Despite mounting evidence to the contrary, many people continue to claim that Apple products are impervious to viruses.
While that may have been true once upon a time, it’s time to accept the truth: Macs can, and have gotten viruses.
Need proof? Back in February 2014, a Trojan specifically designed to steal the online currency Bitcoins infected thousands of Mac users. And in early October, a Russian antivirus company discovered a worm that infected nearly 20,000 Macs around the world. This particular worm issued search queries on the content sharing site Reddit to gather commands; once the botnet connected to the right server, it began executing a series of more nefarious commands, including stealing personal information and spreading the worm even further.
While the mechanisms of these two pieces of malware, and the purposes behind them, differed, investigators have determined that they both stemmed from similar sources: Pirated apps.
The Pirate Problem
We live in an app-driven world; there are apps to manage almost every aspect of our lives, entertain, inform, and everything in between. While some of the most popular apps, like Facebook and Pinterest, are free, most apps are not. Developers are in the app business to make money, and often either only apps for a charge, or offer ad-supported apps free. Don’t want to deal with ads? Buy the paid version. And many people do. According to iTunes, the average user spends about $40 per year on content and services, including apps.
Many users, though, don’t want to pay for their favorite apps — and if you know where to look, you don’t have to. Thanks to hackers and file sharing peer-to-peer networks, users can download “cracked” versions of their favorite apps that give them all of the features they want without ads — and without a bill.
The problem is that the app features aren’t the only things that these “free” apps contain. Many of them also come loaded with malware specifically designed to attack the OSX platform. For example, the Bitcoin stealing Trojan was traced back to cracked versions of Angry Birds, among others, while the most recent worm infection is believed to have stemmed from a hacked version of Photoshop.
The Danger of Pirated Apps
Like most people who wind up with infected machines — Mac or otherwise — thanks to pirated software, the issue usually stems from an attempt to save money. After all, when you can purchase software from company A for $300, but the same program costs $100 from a lesser-known source, why would you pay more? The same principle applies to pirated or cracked apps: Why spend even a few dollars when you can have the same program for free?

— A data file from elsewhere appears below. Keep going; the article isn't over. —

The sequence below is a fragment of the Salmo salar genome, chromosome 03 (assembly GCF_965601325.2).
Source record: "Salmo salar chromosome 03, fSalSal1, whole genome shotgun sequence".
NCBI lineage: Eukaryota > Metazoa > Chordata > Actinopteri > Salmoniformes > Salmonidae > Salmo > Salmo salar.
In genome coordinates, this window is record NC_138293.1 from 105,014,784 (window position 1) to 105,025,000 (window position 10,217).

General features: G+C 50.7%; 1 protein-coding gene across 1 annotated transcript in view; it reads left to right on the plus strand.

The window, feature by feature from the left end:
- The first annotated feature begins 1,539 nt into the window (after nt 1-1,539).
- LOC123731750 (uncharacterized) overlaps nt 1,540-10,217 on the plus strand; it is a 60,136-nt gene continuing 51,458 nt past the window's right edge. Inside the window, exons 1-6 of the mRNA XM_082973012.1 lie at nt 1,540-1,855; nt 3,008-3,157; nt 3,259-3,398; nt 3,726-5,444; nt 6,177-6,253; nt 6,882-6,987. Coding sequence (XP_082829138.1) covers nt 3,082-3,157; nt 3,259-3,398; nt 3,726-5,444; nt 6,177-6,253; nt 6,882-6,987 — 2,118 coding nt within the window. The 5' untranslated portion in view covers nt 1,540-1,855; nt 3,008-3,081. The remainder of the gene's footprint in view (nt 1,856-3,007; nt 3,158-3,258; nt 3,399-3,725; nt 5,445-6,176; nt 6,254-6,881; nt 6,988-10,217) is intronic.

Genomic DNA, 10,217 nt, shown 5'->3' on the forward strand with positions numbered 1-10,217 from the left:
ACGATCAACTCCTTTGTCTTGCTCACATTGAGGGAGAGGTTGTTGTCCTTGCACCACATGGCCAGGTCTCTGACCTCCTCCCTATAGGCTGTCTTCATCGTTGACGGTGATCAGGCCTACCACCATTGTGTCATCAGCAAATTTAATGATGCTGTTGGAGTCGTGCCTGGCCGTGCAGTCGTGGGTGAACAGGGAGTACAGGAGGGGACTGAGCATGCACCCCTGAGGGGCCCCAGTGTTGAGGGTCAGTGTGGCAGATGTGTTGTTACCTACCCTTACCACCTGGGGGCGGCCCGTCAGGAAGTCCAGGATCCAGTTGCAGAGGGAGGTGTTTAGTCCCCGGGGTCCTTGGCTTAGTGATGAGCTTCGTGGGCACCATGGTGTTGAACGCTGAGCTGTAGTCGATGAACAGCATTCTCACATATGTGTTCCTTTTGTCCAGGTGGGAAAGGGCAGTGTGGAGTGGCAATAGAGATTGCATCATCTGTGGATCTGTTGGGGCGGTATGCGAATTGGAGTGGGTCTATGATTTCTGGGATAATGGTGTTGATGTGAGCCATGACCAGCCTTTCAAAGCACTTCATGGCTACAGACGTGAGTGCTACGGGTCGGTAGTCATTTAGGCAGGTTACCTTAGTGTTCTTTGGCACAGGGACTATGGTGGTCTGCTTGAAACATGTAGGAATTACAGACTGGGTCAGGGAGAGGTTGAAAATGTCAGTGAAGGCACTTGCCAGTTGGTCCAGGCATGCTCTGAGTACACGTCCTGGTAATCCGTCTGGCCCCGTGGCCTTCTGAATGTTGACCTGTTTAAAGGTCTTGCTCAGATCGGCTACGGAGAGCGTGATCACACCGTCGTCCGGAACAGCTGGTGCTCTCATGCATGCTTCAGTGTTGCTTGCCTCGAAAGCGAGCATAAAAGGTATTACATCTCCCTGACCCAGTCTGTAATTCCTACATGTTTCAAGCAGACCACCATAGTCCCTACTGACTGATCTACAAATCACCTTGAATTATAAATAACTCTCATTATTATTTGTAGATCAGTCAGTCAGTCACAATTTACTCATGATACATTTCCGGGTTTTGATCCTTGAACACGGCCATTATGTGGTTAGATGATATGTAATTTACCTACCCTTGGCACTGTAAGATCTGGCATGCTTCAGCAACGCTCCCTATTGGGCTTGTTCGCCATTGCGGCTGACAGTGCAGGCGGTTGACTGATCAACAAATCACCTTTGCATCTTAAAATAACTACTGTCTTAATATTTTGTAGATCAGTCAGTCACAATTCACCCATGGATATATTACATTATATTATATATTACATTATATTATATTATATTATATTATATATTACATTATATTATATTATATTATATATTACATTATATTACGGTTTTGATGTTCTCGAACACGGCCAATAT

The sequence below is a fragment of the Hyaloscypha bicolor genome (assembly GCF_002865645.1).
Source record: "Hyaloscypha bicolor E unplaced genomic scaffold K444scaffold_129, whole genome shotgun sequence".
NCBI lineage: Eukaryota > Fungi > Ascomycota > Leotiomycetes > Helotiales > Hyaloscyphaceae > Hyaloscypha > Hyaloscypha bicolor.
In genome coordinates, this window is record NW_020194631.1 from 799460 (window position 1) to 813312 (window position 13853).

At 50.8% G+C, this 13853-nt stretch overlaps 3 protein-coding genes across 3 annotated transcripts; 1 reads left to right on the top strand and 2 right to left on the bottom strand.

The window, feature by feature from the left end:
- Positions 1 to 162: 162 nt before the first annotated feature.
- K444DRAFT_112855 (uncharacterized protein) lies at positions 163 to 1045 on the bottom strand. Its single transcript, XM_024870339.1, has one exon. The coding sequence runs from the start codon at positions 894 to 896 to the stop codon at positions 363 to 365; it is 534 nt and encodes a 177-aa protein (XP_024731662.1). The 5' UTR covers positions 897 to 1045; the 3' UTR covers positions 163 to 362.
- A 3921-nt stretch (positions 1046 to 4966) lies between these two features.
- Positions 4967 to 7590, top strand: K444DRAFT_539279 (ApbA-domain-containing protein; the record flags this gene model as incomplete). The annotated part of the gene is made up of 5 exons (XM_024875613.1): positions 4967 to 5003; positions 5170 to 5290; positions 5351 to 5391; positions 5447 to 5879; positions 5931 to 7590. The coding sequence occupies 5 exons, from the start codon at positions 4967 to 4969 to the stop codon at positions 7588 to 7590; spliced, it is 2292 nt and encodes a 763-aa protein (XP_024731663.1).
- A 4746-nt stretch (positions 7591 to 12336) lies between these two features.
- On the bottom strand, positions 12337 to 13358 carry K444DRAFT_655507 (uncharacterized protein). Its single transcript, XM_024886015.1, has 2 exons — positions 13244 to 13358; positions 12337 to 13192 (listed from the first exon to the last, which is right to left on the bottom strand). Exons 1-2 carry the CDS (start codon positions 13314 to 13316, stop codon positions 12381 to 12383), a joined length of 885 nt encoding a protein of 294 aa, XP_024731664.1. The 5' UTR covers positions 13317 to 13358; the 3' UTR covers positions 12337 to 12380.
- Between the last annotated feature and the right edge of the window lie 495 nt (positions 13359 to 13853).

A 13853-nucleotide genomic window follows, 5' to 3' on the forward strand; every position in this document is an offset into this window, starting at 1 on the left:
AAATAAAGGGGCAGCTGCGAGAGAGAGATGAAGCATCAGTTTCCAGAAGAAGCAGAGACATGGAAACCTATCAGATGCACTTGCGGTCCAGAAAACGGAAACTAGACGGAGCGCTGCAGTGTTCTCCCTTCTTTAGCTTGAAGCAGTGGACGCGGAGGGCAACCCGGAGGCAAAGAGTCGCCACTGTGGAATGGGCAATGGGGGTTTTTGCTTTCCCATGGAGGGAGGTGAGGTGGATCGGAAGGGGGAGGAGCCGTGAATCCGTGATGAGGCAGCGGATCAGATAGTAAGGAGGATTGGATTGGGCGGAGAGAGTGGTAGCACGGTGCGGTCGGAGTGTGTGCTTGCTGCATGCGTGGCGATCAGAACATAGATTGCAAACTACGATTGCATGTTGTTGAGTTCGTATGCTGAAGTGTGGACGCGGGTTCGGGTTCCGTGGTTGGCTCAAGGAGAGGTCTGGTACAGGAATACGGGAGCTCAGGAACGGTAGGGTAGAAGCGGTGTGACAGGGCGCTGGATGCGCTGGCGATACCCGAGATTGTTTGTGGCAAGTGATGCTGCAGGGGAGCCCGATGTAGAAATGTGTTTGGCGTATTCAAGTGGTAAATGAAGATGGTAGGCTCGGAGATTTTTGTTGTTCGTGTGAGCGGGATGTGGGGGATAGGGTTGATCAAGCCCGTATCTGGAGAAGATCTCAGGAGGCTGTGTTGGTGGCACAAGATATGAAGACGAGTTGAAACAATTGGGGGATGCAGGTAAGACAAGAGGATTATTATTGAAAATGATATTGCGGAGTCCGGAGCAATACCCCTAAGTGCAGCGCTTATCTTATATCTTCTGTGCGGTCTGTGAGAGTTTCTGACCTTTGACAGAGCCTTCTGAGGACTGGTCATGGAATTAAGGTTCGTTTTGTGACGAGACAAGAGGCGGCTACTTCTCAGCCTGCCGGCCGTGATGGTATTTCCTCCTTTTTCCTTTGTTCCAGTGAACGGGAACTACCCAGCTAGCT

There are several problems with this scenario, though, and viruses are but one of the consequences of using pirated apps. Criminals who are selling pirated software clearly have no compunction about illegal activity, and usually get into the pirating business as a means of spreading their malware to access targets that are more valuable. In some cases, pirated software can actually damage your computer permanently, costing you far more than it ever would have had you purchase the authentic software. And finally, being caught with pirated software can actually lead to major fines and even criminal prosecution.
Mac devices have been largely immune to the pirated software problem because Apple has maintained control of OSX. Unlike the open source environment of the Android platform, OSX is tightly controlled — in fact, if you own an iPhone, iPad, or iPod, you cannot even install pirated apps unless you have another specific app or a jailbroken device. However, if you opt to relinquish the heightened security of Apple’s platform, you run the risk of infection. Even if you don’t change your device’s operating system, the risk of infection continues to grow as cybercriminals are constantly looking for new ways to spread their malware.
There are several ways you can protect yourself against the growing threats against Macs. First, install antivirus for Mac to keep harmful malware off your machine.
Second, only download apps from trusted sources, such as the official app stores or from the business itself, such as your bank. You’ve invested a great deal of money in your computer or mobile device, and the potential damage that a free, pirated version of an app will cause will cost much more than the $1-$5 that a typical app costs.
As Apple’s market share continues to grow, we’ll undoubtedly see more stories of malware designed to infect their machines. Protect yourself and make good decisions, and you will be able to say, “My Mac doesn’t have a virus” with confidence.